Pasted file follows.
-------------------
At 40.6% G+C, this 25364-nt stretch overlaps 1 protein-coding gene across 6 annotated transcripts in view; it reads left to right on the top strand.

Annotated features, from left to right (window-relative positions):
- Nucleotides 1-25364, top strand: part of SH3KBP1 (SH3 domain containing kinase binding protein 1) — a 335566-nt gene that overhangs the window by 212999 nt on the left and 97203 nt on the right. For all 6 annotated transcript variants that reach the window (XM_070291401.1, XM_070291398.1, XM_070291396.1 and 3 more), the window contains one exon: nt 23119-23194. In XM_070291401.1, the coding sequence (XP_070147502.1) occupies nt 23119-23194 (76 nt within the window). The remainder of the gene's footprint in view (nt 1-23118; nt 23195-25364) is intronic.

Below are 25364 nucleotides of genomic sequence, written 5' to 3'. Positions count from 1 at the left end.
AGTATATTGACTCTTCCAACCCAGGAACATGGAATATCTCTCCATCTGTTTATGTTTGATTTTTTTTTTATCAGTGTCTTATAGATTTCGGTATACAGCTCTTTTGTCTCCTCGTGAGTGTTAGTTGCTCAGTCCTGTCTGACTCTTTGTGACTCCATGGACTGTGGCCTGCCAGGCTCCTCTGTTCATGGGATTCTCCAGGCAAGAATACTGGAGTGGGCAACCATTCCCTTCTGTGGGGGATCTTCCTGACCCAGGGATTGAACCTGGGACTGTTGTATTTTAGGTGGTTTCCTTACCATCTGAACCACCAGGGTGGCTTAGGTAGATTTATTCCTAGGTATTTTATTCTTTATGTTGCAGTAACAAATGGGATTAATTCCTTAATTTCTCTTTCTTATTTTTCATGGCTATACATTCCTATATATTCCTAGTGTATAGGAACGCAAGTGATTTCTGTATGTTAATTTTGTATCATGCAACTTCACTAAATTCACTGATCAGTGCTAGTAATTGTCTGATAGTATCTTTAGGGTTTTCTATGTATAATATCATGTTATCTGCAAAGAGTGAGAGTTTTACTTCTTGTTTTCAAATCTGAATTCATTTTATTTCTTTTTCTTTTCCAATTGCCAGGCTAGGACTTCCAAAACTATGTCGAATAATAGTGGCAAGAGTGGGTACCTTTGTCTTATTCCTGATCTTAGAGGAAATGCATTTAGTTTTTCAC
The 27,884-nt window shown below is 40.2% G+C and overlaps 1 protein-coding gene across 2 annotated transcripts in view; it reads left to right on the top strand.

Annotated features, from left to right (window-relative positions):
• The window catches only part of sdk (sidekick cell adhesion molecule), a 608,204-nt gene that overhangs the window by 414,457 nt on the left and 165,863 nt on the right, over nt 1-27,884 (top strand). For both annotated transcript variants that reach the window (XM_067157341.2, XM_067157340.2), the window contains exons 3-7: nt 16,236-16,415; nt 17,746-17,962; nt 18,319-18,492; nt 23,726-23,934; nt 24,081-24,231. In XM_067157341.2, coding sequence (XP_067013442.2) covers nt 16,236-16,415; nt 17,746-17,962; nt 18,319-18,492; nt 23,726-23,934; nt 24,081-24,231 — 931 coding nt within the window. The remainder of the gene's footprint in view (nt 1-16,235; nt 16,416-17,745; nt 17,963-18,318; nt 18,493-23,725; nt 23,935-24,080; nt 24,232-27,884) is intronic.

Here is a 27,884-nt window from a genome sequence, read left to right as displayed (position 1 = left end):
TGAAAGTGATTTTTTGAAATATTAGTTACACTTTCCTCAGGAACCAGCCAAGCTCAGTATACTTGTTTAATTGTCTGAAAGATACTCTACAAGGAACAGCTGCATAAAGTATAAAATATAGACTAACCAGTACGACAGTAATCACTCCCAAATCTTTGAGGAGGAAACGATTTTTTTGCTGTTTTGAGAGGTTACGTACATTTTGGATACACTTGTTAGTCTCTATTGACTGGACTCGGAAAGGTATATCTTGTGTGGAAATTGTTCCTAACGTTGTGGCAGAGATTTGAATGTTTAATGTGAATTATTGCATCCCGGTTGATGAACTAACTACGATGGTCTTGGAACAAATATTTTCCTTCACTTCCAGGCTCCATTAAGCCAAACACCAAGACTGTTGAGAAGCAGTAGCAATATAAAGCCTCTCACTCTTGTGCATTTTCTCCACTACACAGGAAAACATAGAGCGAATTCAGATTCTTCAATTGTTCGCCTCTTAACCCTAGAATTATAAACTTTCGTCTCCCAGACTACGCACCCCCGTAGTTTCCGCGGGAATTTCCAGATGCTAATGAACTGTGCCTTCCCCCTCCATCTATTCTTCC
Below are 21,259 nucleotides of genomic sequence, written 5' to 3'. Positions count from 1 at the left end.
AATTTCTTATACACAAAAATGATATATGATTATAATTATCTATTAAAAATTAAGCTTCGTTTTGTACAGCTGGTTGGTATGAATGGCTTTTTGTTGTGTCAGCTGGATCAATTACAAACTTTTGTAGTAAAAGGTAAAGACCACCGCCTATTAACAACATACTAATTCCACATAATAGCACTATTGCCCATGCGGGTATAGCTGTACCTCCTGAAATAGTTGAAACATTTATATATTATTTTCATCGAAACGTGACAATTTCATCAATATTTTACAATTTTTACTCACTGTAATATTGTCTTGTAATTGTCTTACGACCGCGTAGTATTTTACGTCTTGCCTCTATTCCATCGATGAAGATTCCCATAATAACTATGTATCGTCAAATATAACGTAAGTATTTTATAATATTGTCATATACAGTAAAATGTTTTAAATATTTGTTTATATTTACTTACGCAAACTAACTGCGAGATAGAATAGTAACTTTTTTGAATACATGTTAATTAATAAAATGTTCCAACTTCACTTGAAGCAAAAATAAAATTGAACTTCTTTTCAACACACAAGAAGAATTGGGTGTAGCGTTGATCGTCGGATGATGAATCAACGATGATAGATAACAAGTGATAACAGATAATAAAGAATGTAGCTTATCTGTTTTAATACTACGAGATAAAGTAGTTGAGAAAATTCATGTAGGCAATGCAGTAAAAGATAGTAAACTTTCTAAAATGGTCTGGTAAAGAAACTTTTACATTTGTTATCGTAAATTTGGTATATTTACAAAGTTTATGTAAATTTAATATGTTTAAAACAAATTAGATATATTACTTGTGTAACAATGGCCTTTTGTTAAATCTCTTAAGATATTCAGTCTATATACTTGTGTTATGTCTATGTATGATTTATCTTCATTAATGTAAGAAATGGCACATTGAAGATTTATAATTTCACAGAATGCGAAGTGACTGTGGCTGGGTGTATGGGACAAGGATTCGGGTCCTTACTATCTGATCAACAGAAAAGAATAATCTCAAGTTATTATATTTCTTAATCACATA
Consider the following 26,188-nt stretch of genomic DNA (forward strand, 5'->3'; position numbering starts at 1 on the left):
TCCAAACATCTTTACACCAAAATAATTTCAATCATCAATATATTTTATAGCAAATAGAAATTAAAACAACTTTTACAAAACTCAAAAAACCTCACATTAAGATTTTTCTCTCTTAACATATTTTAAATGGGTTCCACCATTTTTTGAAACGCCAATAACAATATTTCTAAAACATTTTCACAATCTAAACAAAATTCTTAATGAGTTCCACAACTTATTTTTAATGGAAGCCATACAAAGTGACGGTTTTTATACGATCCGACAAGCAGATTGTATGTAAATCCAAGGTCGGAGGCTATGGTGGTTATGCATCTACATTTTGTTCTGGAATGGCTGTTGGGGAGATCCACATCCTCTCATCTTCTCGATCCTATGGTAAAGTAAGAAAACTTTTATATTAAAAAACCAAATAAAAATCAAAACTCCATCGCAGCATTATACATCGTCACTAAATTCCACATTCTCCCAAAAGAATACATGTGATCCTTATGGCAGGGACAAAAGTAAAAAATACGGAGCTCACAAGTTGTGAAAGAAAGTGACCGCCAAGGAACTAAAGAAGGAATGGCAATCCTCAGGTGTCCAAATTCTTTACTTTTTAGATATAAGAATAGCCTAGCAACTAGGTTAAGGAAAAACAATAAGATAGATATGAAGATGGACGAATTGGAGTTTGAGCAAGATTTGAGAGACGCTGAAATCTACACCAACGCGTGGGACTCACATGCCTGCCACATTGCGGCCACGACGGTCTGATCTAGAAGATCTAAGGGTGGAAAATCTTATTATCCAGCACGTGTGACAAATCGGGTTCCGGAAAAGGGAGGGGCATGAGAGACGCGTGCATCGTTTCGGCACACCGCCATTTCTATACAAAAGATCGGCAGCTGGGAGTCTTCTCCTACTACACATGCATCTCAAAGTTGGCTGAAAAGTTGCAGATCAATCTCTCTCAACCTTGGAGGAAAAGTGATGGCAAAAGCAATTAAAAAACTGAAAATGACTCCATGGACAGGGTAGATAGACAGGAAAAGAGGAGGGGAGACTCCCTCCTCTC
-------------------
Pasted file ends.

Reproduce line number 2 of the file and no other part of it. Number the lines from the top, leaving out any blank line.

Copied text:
Annotated features, from left to right (window-relative positions):